The recent death of an online content auditor in China has brought renewed scrutiny to the tech industry’s “996 culture.” The 25-year-old man was employed by Bilibili to police the video clips uploaded to its popular streaming site. After allegedly working from 9 a.m. to 9 p.m. throughout the Lunar New Year holiday, he was suddenly rushed from his home to the hospital on Feb. 4, where he died later that evening of a brain hemorrhage. Bilibili released an internal memo rejecting claims that the employee was overworked, insisting that he had worked standard hours for the past week and that the company had tripled his pay for working during the holiday, according to the law.
Reports of the employee’s death have reignited debate over the toxic overtime culture endemic to China’s tech industry dubbed “996”—referring to the expectation that employees, especially in the tech industry, work from 9 a.m. to 9 p.m. six days a week. A hashtag related to the man’s death has received hundreds of millions of views on microblogging platform Weibo and sparked a new wave of online outcry against the government for not doing enough to address the problem in the year since a series of high-profile deaths were linked to overwork in 2020.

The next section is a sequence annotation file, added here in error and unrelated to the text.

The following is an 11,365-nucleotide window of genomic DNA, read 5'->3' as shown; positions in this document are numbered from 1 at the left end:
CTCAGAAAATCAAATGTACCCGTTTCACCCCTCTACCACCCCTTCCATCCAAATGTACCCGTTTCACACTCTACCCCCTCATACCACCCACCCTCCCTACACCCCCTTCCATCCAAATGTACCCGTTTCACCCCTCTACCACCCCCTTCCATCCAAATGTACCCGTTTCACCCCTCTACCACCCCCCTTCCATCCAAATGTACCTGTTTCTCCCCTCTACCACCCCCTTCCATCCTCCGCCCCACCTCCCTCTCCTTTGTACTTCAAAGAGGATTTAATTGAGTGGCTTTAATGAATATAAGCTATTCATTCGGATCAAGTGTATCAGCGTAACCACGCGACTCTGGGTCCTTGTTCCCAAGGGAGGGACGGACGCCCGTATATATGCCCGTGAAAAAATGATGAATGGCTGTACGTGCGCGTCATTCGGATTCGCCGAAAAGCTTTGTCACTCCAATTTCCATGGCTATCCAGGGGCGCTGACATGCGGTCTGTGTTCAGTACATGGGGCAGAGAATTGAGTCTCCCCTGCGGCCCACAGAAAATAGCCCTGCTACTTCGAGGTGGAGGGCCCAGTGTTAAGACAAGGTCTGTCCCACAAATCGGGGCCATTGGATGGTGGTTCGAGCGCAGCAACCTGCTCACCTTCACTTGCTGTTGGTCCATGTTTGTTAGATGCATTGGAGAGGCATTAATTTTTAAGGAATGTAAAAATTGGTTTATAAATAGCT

Behind China’s sprawling online censorship regime is a large army of full-time and contract laborers hired by platforms like ByteDance, Tencent, and Weibo to police swathes of content for inappropriate and politically sensitive material. Bililibi employs a sizable 2,400 content auditors, amounting to roughly 30 percent of the company’s current head count. These moderators often toil away for long hours in front of the computer, flagging and removing “illegal and harmful” user posts. The “production line” nature of this work, as with factory jobs, comes at a cost to workers’ health.
In the wake of extensive online outcry, Bilibili released a second statement, insisting that in order to “prevent similar tragedies,” it would “make proactive improvement” to the health of its content auditing team. First, the company has pledged to recruit 1,000 more moderators this year to “reduce their average workload.” Second, the company will pay greater attention to the physical health of employees by increasing physical examinations and establishing an onsite mental and physical health clinic.